Here is an interview where Nicholas Beecroft interviews Jim Rough on Wise Democracy, Choice Creation and Dynamic Facilitation. Dynamic facilitation takes people into a choice-creating conversation which generates the potential for new outcomes. Jim has found that deep wisdom emerges from a randomly chosen group when the group seeks to serve the whole. He has found that what emerges often is transformational to the whole community. Jim points out that democracy requires ongoing attention and adaptation to the actual needs of a situation. Jim integrates this approach, which is called Wisdom Council, into existing structures to help meeting the challenges which we face.

How to enable and sustain self-organization

Harrison Owen, the originator of Open Space Technology, lists eight steps for the care and feeding of self-organization systems in Wave Rider: Leadership for High Performance in a Self-Organizing World. The number of steps can be fewer or more, depending on how one counts, but these are the eight essentials:

  1. Do Your Homework Before You Start. First consider where you want to go, why you want to go there, and what might happen along the way. Until there is some clarity about where you want to go, the likelihood of reaching there is small. But clarity of where you want to go is just one part. It must be complemented with caring. Why you want to go must have enough heart and meaning.
  2. Extend an Invitation. An real invitation is one that can be refused. This carries the risk that people might choose not to come, but it also assures that those who do come actually care to come. Again, clarity and caring are essential ingredients.
  3. Come to Circle. The circle is the geometry of free, open space, and rapid communication. Physical circles of people are rich and productive. In circle all people meet face-to-face with free, open space in between. This enables free, rapid communication. People need the maximum freedom to create their own pathways, together.
  4. Welcome Passion, Responsibility, and Authentic Leadership. This is really another way of saying, make sure the whole person is welcome. The real issue is diversity, the particular differences in each individual. When whole people are invited to come with their passions, they will assume personal responsibility. Genuine responsibility cannot be commanded. It will only appear voluntarily. If we invite passion and responsibility, authentic leadership will appear in abundance, which will provide focus and direction as needed. This has nothing to do with the appearance of The Leader. There will be many emergent leaders, each a nodal point for caring, if invited. This will continue as long as the invitation is renewed. Invitation, in short, is not done once.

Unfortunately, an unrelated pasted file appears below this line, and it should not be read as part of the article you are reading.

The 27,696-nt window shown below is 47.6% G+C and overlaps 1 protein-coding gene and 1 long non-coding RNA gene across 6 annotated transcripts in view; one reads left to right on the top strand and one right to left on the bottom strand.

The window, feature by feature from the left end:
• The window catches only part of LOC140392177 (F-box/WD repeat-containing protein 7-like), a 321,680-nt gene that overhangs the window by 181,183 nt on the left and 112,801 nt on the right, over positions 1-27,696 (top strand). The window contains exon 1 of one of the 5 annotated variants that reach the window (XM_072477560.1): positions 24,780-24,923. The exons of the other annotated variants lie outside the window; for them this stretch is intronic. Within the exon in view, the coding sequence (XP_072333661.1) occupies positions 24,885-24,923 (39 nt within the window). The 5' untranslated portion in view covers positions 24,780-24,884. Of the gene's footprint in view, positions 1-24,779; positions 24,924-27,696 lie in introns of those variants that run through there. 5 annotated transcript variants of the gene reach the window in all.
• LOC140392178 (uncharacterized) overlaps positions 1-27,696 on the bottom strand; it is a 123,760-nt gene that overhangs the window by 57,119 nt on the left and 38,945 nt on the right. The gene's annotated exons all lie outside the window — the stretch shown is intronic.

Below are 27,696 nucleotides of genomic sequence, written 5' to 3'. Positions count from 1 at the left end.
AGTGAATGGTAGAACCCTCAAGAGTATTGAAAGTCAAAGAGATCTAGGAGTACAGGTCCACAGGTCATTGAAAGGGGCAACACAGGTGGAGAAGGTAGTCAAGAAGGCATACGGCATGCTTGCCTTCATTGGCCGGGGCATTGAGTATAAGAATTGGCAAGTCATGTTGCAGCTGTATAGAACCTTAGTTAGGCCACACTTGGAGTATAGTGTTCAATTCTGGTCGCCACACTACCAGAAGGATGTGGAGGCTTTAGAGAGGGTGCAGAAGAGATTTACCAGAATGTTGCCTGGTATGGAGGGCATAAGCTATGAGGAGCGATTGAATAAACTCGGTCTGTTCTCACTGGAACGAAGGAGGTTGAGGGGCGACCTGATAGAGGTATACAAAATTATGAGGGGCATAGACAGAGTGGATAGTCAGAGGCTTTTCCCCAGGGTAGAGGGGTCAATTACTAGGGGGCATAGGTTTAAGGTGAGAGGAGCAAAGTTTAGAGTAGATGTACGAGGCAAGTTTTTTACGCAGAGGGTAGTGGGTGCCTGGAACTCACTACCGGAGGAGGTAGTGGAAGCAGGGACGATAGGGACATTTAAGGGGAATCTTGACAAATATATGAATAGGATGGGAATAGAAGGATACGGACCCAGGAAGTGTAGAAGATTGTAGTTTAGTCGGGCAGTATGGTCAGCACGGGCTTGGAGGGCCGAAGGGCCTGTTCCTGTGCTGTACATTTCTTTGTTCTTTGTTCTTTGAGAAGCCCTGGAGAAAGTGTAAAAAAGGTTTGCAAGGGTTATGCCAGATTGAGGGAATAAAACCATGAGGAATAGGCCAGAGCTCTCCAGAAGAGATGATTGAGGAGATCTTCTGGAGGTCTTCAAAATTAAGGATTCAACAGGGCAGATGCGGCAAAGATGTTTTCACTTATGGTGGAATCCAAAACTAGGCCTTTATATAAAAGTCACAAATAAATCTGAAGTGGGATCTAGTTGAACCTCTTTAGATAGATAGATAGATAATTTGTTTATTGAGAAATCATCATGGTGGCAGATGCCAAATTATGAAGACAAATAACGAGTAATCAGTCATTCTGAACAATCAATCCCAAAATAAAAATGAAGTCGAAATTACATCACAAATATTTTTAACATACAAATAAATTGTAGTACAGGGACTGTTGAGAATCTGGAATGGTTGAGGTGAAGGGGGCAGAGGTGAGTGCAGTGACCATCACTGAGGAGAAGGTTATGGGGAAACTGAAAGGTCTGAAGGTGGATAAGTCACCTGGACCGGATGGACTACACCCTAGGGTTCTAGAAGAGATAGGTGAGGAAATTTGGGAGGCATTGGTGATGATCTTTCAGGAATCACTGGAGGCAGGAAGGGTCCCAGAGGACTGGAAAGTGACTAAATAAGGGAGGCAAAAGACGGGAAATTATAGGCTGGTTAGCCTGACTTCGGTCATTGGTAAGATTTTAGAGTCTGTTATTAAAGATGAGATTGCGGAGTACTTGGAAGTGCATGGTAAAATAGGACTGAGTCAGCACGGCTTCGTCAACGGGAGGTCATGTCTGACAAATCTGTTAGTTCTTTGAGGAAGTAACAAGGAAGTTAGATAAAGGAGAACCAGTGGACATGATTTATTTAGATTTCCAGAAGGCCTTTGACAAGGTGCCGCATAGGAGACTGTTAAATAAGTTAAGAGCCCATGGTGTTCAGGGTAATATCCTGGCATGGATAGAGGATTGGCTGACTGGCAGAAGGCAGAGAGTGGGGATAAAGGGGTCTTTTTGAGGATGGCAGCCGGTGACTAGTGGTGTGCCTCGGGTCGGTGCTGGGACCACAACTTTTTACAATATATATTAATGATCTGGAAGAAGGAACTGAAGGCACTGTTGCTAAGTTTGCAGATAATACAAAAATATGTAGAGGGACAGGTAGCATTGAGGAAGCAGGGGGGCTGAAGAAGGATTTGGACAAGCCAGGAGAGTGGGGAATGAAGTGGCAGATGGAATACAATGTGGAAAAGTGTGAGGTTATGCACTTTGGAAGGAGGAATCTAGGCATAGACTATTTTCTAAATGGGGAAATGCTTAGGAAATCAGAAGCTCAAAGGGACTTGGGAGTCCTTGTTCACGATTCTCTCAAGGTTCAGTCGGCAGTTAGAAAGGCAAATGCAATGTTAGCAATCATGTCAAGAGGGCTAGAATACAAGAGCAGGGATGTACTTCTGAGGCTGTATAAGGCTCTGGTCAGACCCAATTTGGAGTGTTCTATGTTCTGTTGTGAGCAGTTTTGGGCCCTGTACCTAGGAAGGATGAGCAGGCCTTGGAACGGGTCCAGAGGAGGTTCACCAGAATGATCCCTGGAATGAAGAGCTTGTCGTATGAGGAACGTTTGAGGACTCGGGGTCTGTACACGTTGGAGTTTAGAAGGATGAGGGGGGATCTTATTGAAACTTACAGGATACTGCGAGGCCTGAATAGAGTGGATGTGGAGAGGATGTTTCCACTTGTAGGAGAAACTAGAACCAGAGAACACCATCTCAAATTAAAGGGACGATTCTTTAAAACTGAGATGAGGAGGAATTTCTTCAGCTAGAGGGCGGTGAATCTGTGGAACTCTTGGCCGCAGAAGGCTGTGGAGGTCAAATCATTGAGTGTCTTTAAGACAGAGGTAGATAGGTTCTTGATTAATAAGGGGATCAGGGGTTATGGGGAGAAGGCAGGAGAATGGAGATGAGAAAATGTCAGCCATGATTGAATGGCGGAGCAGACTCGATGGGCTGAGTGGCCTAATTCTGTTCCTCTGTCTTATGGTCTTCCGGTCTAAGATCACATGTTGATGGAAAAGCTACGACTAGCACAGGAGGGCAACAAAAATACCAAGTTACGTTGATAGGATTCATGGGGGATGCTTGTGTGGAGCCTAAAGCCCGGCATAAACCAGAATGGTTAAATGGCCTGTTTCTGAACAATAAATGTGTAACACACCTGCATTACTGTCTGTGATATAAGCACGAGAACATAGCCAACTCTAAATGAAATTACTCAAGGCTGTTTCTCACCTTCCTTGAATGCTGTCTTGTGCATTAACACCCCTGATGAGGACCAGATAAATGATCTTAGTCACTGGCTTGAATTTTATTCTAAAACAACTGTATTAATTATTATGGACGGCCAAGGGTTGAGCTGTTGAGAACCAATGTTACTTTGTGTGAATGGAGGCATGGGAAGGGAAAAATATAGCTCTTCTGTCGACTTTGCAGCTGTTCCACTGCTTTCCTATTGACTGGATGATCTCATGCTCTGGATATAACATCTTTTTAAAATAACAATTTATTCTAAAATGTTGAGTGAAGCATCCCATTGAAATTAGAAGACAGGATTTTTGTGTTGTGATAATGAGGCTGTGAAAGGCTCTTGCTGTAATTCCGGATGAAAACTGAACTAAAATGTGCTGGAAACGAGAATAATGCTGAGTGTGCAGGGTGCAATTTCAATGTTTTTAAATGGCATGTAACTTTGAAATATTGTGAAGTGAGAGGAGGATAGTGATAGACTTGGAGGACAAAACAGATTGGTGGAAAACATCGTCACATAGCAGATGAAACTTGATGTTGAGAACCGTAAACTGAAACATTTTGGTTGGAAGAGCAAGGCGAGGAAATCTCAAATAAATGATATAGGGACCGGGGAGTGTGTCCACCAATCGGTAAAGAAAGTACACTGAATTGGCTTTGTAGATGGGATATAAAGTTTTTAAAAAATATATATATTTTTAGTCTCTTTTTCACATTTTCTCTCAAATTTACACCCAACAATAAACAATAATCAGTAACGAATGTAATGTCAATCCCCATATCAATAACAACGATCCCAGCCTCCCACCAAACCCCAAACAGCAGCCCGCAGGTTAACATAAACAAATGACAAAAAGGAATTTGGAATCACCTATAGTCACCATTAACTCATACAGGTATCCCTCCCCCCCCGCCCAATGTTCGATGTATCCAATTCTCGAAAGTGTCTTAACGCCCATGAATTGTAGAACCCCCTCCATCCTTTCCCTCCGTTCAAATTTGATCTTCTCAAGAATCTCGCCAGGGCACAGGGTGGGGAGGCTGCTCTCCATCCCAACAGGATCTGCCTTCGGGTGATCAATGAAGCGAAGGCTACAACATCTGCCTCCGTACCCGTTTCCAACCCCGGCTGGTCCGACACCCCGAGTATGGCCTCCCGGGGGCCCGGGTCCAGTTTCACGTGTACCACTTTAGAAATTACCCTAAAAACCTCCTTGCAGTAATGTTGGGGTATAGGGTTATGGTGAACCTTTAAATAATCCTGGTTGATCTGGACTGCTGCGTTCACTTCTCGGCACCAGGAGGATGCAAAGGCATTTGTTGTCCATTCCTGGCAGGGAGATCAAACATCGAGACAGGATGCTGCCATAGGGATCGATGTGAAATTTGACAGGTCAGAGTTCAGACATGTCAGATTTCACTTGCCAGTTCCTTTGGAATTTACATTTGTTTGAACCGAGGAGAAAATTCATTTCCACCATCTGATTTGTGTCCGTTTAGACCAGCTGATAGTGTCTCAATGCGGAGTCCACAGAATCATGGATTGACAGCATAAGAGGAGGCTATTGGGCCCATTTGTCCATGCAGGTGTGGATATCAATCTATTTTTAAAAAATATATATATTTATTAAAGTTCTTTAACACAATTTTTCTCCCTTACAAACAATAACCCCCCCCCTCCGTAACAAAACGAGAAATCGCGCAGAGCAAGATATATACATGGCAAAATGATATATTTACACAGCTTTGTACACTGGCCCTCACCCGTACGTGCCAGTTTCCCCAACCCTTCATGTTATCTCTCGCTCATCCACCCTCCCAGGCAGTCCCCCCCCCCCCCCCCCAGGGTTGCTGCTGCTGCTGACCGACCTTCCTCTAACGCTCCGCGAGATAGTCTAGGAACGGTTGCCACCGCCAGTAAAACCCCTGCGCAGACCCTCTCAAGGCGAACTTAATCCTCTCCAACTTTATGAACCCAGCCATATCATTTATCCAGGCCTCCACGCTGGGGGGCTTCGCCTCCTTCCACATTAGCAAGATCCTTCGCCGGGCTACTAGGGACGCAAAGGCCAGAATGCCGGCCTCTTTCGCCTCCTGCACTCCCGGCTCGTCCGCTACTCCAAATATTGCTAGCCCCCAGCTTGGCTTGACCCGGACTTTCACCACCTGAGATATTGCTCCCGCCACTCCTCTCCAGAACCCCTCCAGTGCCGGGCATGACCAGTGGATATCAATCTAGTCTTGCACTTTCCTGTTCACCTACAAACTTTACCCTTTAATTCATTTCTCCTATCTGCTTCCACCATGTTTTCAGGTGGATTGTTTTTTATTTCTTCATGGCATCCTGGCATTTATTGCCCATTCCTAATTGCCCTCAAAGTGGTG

5. Remember the Four Principles. The principles are descriptive, not prescriptive. They don’t tell people what to do, but what will be happening. The principles are:
    Whoever Comes Are the Right People. When people who care about the same thing come together, there is a possibility that useful work will begin. The critical issue is not how many they are, but how much they care.
    Whatever Happens Is the Only Thing That Could Have. Don’t worry about what might, could, and even should, have happened. The past is over and the future hasn’t happened yet. All we have is now, and every little bit of conscious awareness and attention helps.
    Whenever It Starts Is the Right Time. Things start when they start. The sense of time and structure are emergent and internally generated. When external controls are enforced, performance will likely decline
    When It’s Over It’s Over. Everything has a beginning, middle, and an end. When the end comes it is best to acknowledge the fact and move on.
  6. Observe the Law of Two Feet. If, at any time, you are neither learning nor contributing, use your two feet and move on. This may sound prescriptive, but we all follow this law. We are no longer present, nor do we care to be present, when our interest dissipates. In short, the Law of Two Feet keeps our attention on what has heart and meaning for us, what we care about. To ensure focus and adaptability, use your feet.